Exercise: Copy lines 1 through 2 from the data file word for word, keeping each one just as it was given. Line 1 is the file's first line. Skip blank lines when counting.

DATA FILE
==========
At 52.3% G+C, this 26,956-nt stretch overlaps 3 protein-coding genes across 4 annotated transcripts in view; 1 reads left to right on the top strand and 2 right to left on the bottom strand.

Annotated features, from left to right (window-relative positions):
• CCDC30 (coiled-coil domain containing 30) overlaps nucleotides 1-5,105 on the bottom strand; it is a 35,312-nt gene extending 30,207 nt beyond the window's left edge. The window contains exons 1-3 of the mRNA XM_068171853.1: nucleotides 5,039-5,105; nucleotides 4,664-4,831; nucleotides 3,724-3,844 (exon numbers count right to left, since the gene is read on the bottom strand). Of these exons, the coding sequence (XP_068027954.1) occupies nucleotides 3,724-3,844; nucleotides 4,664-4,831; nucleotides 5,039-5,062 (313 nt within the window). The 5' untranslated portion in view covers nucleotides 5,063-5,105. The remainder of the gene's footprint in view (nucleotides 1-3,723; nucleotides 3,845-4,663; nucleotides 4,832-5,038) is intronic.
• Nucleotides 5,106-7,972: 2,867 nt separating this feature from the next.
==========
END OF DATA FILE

At 52.3% G+C, this 26,956-nt stretch overlaps 3 protein-coding genes across 4 annotated transcripts in view; 1 reads left to right on the top strand and 2 right to left on the bottom strand.

Annotated features, from left to right (window-relative positions):